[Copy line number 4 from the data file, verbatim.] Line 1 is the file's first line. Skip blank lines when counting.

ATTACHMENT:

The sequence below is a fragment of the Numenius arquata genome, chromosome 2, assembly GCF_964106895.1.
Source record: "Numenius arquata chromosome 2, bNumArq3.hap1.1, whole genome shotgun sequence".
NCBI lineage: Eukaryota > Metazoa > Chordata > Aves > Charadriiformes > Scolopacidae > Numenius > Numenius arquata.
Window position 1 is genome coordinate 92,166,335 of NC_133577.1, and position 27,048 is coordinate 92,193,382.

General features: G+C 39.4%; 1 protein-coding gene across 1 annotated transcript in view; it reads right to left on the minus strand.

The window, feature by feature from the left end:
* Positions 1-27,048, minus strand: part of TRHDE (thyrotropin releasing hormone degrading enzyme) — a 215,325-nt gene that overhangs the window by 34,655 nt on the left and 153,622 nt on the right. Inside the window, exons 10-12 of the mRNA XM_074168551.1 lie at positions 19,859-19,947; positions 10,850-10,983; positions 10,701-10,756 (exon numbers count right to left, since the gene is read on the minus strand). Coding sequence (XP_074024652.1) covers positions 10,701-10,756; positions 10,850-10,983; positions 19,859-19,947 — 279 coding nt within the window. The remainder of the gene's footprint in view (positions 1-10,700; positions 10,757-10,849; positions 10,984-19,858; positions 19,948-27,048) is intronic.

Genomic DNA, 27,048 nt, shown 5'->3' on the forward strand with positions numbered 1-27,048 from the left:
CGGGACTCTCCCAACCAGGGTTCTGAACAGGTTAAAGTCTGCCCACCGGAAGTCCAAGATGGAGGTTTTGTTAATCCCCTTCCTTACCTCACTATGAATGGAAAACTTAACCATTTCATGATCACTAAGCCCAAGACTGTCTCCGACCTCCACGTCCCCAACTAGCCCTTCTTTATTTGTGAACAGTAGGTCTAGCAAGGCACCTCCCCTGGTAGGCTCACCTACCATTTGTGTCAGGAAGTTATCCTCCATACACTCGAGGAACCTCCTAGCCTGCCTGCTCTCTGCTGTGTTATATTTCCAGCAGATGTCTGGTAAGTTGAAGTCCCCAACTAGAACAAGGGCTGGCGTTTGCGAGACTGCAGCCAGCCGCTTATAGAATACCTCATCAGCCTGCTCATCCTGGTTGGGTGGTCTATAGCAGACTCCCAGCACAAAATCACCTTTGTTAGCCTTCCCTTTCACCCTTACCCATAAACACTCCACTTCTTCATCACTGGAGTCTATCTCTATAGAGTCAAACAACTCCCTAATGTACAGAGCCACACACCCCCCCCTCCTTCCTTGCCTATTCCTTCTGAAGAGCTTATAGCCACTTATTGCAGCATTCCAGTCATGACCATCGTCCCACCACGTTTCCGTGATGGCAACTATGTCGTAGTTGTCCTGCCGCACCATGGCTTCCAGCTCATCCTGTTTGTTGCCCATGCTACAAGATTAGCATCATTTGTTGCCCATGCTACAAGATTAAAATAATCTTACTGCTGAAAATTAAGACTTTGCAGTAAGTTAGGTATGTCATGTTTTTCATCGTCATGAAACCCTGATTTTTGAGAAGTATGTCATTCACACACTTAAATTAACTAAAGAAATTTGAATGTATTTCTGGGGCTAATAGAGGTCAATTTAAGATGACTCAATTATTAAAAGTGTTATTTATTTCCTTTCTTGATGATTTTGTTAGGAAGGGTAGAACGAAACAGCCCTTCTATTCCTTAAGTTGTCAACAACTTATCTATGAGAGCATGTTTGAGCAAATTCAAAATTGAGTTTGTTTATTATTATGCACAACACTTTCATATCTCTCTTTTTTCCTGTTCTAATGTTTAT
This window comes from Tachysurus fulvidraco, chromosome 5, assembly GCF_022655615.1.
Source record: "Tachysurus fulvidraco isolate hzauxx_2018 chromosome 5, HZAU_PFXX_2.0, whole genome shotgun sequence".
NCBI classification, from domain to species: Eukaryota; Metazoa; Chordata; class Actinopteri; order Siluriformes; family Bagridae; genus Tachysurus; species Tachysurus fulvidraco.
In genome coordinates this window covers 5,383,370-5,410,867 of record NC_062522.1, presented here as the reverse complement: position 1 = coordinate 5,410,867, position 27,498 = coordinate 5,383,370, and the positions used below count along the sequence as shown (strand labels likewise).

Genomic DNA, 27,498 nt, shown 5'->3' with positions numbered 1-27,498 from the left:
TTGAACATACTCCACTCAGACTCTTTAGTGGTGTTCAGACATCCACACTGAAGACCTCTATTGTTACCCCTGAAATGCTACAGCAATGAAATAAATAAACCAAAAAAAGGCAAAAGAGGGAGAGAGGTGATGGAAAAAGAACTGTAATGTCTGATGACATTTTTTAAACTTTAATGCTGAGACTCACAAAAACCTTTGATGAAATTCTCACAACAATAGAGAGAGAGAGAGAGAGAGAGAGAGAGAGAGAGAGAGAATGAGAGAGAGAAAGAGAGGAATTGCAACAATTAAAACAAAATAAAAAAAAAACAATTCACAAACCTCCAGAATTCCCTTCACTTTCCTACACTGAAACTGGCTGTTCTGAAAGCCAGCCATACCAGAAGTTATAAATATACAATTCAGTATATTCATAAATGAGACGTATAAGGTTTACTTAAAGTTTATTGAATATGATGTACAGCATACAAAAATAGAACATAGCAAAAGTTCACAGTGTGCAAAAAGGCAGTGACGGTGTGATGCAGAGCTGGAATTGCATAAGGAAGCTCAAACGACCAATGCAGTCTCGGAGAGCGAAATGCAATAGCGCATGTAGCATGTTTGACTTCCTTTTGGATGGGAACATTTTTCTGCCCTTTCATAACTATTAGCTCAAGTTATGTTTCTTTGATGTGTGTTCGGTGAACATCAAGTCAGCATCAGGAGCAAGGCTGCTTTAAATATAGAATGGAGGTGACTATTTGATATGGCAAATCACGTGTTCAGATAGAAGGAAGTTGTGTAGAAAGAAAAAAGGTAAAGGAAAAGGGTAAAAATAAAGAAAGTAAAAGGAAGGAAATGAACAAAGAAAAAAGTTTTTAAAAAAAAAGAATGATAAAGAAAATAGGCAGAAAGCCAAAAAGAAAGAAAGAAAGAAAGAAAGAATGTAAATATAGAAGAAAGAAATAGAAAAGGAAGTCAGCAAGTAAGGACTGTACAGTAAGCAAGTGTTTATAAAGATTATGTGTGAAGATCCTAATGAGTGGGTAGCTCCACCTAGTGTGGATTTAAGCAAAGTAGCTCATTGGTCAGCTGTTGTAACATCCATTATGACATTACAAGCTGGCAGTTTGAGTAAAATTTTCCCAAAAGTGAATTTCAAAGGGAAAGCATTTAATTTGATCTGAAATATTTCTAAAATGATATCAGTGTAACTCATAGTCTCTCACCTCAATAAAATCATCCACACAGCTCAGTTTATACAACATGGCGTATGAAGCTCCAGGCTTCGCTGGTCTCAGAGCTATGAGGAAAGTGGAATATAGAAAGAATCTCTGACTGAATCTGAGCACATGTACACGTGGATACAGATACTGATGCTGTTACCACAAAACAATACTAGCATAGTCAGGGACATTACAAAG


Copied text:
Window position 1 is genome coordinate 92,166,335 of NC_133577.1, and position 27,048 is coordinate 92,193,382.